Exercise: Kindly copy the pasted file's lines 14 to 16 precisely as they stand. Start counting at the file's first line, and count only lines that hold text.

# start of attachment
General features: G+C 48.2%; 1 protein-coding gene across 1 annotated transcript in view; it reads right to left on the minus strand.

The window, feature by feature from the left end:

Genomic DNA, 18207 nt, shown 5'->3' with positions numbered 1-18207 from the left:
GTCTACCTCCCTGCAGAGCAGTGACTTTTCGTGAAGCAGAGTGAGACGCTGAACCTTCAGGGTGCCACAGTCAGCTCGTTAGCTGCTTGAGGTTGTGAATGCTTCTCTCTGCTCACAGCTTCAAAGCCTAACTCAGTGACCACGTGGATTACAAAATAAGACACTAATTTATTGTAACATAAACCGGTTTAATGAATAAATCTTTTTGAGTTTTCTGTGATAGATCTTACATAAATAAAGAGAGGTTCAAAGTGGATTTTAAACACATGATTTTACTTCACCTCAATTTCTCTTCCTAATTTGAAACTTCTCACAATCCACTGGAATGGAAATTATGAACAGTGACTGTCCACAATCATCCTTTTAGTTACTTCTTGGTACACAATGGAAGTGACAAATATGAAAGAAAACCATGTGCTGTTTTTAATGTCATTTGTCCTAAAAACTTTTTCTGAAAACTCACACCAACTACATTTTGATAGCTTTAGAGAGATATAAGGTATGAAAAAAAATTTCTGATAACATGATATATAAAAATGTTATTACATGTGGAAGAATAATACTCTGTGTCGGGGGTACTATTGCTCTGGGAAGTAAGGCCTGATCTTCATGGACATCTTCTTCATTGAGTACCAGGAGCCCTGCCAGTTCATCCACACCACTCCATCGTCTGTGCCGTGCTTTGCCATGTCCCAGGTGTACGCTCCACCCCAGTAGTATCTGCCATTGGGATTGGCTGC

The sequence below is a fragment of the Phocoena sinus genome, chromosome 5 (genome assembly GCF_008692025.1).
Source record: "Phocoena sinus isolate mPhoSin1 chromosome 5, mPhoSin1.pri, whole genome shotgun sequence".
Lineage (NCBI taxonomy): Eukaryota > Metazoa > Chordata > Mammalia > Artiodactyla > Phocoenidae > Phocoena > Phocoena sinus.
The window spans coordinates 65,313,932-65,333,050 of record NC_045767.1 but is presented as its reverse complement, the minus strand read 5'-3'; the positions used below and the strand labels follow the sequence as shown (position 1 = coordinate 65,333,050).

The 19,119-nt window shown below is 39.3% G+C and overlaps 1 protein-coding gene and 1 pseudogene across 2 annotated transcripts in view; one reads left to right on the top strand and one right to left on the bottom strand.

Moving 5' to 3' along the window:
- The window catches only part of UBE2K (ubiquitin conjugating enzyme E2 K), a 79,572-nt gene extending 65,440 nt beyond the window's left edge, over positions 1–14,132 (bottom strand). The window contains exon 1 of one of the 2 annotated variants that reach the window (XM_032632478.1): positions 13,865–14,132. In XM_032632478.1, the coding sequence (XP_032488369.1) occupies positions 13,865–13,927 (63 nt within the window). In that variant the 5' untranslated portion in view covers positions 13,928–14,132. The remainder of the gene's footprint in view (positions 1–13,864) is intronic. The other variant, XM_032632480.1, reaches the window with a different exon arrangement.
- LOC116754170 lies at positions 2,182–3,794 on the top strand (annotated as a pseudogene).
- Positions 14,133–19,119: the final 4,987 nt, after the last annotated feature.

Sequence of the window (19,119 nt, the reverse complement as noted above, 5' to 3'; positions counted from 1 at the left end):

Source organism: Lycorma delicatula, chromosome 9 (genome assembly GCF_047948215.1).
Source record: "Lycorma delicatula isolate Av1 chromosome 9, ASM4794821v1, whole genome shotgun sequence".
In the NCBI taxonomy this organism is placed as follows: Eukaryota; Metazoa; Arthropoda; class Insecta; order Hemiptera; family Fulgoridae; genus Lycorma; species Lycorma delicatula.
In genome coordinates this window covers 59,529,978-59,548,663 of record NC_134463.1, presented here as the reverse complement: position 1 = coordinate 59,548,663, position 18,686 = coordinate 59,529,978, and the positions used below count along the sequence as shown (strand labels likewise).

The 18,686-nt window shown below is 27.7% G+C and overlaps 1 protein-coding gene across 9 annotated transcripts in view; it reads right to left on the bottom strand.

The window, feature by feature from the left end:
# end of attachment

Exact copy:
Sequence of the window (19,119 nt, the reverse complement as noted above, 5' to 3'; positions counted from 1 at the left end):

Source organism: Lycorma delicatula, chromosome 9 (genome assembly GCF_047948215.1).
Source record: "Lycorma delicatula isolate Av1 chromosome 9, ASM4794821v1, whole genome shotgun sequence".